7 New Year’s Resolutions Teachers should Make

 
If you want to reach February half term without running on empty, then it is time to take a different approach to your New Year’s resolutions.
 
First things first: forget goal-setting. Begin with your own personal development. When you get this right, you increase the likelihood of achieving any goals that you might set for yourself in the future. So, where do you begin?

1. Get a very clear picture of you as your best self

 
Every teacher knows what it is like to not to feel at their best. You know what it feels like when too many early mornings and too many late nights marking and preparing have taken their toll.
 
The scary thing is, many teachers normalise the accompanying feelings of ill health, until it is too late. So, determine that this year will be different. Take a few moments to look back across your career and identify times when you have felt at your best. They will be there. Resolve to do everything within your power to function at this level throughout the rest of this year.

2. Befriend your inner critic

 
If you have already begun to think, “it’s impossible to constantly function as my best self” then this one is a must for you. Don’t let your inner critic stop you from moving forward. Often individuals give in to this voice, which prevents them from leading happy, healthy and fulfilled lives.
 
You may not be able to control the increasingly critical educational climate, but you can control the tone and feeling of your own inner world. Make a promise today to stand up to your ‘inner critic’ and take steps to strengthen your own self-belief and feelings of self-worth.

3. Make a list of your habits – good and bad

 
Habits are repeated patterns of behaviour. They determine your character and how you are seen by others. If you have identified habits that you want to change because they are impacting on your wellbeing, begin by making a list and writing them down.
 
Next, identify the reasons these habits have formed and what actions you can take to break them. Old habits die hard, so don’t give up if you fall at the first few hurdles. Keep the vision of your best self utmost in your mind and eventually you will succeed.

4. Stay away from negativity

 
Negativity is a poison. It damages us, it damages our relationships and it damages our overall sense of wellbeing. At the end of a long, hard day it can be all too easy to get sucked in to negative staffroom chatter. In the short-term it can help letting off steam instead of bottling it all up. However, the feelings of release are only temporary.
 
Instead, when you come to the end of the school day, actively choose to focus on what has gone right. It could be that one child who made you laugh so much they brought tears to your eyes, or that lesson you taught that brought you back to your original vision, passion and purpose.

5. Focus on what you can control

 
Learn to accept that you can’t control everything, and that there will be times when you simply must let go. Take an honest look at your role and the areas in your school where you know you can make a direct, positive impact. Chose to focus your time and energy on these tasks.
 
There will be some things, where you know change is needed, but that are outside of your sphere of influence. Don’t spend hours at night fretting over them. Worrying never solved anything. Instead pay attention to what matters most to you, is aligned to your values and allows you to be the difference in the life of a child, a colleague, a parent or a friend.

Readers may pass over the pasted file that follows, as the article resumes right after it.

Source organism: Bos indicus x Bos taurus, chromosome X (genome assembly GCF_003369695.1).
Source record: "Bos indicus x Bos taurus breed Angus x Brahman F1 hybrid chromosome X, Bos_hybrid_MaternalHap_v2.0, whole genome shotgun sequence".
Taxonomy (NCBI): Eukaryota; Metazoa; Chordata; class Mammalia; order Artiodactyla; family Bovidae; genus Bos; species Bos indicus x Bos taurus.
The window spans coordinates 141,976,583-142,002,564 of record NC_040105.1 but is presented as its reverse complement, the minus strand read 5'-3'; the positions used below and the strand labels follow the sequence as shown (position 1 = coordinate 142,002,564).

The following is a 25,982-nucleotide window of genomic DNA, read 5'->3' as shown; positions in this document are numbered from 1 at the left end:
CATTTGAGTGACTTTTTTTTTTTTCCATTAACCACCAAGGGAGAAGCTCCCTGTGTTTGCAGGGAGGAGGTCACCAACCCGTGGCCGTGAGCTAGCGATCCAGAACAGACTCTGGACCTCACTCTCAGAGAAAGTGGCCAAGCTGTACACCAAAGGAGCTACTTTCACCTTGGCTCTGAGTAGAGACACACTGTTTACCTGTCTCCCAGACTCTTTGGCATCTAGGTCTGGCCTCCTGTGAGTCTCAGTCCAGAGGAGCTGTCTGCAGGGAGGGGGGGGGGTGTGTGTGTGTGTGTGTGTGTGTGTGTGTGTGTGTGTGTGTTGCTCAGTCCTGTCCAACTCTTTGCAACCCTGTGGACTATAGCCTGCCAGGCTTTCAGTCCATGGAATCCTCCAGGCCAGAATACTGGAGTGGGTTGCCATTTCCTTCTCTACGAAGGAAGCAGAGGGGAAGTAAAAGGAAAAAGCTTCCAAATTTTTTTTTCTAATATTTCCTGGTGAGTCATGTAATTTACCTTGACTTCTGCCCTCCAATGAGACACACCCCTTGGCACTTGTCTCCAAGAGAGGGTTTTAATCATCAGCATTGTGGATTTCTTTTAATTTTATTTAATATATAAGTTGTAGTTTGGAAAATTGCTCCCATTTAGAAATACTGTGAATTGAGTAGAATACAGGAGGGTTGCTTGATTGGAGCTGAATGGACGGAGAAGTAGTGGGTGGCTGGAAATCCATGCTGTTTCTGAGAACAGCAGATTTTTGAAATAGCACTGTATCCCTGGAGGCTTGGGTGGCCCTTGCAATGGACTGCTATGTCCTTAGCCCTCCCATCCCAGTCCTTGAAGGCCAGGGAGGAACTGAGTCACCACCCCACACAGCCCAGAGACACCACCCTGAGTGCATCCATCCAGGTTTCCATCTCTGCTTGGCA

6. Accept that change is the one constant of which you can be sure

 
You cannot escape change, so accept that whatever your role, whatever the classification of the school you are in, change is going to happen. Sometimes you will have the luxury of being prepared for it, but often you won’t. So, what can you do?  Well, you can learn to reframe change and see it as an opportunity for growth. Yes, it may be a challenge, but isn’t that what life is all about?
 
I know if you were to reflect on the children who have achieved the most with you, it’ll be those who have learnt to embrace change and the challenge that it brings. Let this year be the same for you. A year of growth and sustained wellbeing, because you have made a commitment to embrace your own personal development.
 


“Staying A Head” – Inspiration Calendar Cards

 
As a School Leader, you do an amazing job! Every day you invest enormous amounts of time, energy, passion and commitment – seeking to create better futures for our children and the communities you serve.
 
It isn’t easy and sometimes support and encouragement can feel in short supply. That is why we have developed these twelve FREE inspiration calendar cards (one for each month) for the year – designed for those moments when you need a little inspiration in your day and to help you stop, pause and reflect.
 
It’s entirely up to you how you use the cards; pin them up on your board, look at one on the first day of each month, use them as book marks or coasters for your tea or coffee! It’s your choice.

Learn More

 

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One Response

  1. There is so much good advice here!
    We at the Human Values Foundation encourage teachers to keep in mind what really matters – to teachers as individuals and to the children, who view their teachers as role models and so copy what they see, rather than what they are told!
    SPIES are excellent agents of change! For your own personal development and the holistic development of children, continuously remind yourself of these 5 empowering dimensions as you nurture and strengthen your own and the children’s Spiritual (S), Physical (P), Intellectual (I), Emotional (E) and Social (S) growth.

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